JK Rowling sent it to a lot of agents, I believe, before getting repped by one. But Scholastic/Bloomsbury is a pretty big publisher, so I can't imagine it was 25th on the list of publishers to submit to. I'm pretty sure it was snapped up fairly quickly by them...it was the agent search she had a hard time with.

I could be wrong, but I'm fairly certain that's how it went.

AM said...

According to http://www.jkrowling.com (her offical site), the second agent she subbed to became her agent, and it took him a year to sell it to Bloomsbury.

The bio doesn't give a specific number of rejections before the sale was made. I've heard 7, but that's probably as much myth as any other figure people bandy about regarding JKR.

Anonymous said...

I went through something similar. My agent sold my first manuscript -- it took 24 tries. With my second, she tried six places; it did not sell. With my third, she tried two places; it did not sell.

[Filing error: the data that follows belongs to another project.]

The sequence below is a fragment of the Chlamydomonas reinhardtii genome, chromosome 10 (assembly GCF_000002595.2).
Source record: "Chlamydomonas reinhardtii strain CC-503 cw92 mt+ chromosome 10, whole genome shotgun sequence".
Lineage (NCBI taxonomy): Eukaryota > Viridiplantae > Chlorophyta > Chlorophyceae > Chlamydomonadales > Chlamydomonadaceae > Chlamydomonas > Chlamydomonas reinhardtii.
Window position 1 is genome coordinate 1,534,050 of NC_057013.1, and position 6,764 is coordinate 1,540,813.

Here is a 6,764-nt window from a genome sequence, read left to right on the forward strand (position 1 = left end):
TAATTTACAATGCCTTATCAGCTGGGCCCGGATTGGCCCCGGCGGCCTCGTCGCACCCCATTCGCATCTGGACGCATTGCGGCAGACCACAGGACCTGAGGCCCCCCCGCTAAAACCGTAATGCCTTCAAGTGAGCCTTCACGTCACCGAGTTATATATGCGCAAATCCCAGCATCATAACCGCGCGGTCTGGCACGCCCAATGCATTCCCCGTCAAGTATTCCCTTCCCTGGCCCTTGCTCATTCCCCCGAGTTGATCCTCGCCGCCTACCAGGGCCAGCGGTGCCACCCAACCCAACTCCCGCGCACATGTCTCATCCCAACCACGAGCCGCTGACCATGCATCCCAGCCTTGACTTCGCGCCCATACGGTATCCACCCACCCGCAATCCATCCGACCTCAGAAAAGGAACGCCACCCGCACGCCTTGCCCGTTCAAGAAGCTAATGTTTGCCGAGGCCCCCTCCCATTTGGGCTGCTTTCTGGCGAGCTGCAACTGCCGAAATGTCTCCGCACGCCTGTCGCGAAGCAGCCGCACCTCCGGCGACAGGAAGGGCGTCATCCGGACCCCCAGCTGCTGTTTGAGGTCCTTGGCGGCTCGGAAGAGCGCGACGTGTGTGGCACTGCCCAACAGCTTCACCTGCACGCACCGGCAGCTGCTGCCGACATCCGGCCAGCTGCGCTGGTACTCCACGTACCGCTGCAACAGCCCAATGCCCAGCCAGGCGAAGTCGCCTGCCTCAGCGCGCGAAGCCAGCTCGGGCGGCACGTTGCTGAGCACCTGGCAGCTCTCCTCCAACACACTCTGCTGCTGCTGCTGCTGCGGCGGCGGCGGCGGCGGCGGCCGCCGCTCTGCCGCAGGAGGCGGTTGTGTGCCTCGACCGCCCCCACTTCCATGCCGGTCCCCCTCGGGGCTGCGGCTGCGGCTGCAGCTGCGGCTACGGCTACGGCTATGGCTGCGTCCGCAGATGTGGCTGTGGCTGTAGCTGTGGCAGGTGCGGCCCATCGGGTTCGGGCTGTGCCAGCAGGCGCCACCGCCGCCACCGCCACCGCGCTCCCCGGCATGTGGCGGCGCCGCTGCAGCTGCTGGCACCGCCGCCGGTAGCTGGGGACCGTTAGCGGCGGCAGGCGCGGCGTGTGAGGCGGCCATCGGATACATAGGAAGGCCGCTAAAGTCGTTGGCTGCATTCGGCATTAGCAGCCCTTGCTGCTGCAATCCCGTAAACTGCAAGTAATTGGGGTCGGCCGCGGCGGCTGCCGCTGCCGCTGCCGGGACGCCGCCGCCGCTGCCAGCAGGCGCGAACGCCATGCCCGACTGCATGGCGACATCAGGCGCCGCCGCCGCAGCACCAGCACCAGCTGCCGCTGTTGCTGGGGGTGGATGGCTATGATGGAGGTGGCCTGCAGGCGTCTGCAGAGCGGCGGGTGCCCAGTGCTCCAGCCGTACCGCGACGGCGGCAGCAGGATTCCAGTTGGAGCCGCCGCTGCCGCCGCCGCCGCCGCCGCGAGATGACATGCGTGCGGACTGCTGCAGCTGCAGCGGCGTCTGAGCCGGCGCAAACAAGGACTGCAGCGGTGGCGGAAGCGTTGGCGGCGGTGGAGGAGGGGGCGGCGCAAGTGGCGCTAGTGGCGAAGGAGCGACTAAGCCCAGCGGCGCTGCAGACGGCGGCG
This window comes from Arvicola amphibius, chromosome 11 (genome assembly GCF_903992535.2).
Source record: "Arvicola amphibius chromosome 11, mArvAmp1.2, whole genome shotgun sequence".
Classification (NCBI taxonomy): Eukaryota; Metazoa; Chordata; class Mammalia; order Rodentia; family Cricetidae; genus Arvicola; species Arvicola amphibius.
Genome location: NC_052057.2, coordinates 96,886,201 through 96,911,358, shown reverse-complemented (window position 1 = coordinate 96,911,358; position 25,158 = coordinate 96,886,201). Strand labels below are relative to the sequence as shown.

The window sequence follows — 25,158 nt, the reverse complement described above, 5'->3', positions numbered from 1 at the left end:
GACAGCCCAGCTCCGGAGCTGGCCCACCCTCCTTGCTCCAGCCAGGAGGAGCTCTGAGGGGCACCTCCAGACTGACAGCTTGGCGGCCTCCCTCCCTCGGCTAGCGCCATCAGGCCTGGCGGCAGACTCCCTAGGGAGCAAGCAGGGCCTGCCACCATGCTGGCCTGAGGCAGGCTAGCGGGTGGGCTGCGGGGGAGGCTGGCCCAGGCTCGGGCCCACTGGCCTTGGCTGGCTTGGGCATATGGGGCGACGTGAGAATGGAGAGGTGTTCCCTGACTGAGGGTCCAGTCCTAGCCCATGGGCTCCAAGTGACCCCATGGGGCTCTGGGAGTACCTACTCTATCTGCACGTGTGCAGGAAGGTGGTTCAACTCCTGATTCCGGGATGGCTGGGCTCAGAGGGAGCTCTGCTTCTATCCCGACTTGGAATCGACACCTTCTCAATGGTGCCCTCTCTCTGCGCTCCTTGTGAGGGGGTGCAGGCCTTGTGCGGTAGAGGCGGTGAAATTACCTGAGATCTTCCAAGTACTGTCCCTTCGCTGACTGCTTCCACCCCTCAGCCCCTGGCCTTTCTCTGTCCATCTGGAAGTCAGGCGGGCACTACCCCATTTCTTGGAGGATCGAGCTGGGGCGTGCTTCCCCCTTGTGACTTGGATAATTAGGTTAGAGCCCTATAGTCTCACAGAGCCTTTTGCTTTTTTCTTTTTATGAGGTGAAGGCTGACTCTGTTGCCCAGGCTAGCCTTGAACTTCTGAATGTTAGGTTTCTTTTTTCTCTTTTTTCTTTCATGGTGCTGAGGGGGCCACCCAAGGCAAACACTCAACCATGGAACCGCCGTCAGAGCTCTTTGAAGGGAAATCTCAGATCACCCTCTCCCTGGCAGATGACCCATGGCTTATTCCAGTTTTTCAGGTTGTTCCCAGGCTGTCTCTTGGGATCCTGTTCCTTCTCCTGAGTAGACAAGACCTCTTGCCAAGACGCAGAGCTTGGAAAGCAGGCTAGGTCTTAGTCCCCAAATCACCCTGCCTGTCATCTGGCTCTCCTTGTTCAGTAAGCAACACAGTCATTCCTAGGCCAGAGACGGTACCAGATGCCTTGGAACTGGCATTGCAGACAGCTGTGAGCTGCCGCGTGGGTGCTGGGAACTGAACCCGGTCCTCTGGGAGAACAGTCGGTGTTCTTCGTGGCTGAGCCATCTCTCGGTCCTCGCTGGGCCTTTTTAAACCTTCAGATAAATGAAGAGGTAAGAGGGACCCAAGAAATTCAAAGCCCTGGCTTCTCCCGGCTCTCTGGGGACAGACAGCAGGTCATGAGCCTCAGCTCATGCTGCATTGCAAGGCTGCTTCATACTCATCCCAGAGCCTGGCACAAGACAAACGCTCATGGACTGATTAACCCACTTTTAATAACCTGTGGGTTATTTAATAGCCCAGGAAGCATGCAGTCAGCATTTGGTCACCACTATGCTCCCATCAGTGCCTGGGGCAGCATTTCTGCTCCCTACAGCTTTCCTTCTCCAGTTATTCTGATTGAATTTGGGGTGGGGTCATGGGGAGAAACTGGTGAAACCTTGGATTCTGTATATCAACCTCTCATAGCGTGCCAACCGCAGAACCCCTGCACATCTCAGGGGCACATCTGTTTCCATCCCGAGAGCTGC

I decided my agent had flipped "the bozo switch" on me and asked her if she thought I just wasn't marketable. She told me otherwise, and that I just didn't understand the market, but my gut was that anyone who was trying less hard, and falling out of love with my manuscripts over time was probably not a good fit for me in the long haul.

I bid her adieu in a friendly way, saying we had different tastes, which I believe is true, and probably a good reason to part company.

Then I signed with someone else who'd heard of me, but didn't represent my genre. I'm feeling nervous, because he hasn't gotten back to me on a new MS I wrote. I finished by his deadline, but he's more than three weeks late for his. I'm wondering if it's because it's out of his area and he doesn't know how to proceed, or if this is normal -- my first agent was quicker. I also wonder if I should just find an agent who specializes in my genre, or if this makes me look like an agent-floozy.

Thoughts, anyone?

Jo Bourne said...

Hi Anon --